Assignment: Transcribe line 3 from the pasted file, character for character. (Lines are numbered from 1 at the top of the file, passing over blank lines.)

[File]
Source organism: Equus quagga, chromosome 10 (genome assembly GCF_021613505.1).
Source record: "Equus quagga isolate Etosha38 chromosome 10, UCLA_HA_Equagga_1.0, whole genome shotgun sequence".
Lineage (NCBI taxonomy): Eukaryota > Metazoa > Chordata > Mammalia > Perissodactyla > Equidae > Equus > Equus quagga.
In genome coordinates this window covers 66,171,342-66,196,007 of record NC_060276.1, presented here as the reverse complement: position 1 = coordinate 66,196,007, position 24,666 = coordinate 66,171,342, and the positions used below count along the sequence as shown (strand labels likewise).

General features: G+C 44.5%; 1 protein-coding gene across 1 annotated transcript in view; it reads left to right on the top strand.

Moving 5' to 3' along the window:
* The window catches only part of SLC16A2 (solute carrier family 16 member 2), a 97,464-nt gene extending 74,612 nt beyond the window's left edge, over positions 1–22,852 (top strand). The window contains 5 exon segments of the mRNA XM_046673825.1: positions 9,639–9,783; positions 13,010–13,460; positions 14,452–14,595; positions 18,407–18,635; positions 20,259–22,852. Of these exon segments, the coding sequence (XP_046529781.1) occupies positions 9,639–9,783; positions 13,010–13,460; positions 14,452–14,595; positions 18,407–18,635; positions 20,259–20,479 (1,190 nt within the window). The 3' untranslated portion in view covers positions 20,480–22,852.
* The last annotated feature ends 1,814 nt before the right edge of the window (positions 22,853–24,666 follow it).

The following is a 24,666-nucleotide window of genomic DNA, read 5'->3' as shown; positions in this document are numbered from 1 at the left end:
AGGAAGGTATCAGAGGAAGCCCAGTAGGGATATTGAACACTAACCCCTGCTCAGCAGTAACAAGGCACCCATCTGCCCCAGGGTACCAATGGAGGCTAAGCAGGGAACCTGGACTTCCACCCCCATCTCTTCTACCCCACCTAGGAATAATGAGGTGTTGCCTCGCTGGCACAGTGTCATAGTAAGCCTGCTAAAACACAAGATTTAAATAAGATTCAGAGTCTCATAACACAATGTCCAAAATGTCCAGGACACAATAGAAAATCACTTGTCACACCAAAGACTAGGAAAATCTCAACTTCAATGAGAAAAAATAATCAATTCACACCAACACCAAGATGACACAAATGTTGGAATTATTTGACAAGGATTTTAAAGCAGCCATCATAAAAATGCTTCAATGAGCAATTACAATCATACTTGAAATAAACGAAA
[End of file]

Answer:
Lineage (NCBI taxonomy): Eukaryota > Metazoa > Chordata > Mammalia > Perissodactyla > Equidae > Equus > Equus quagga.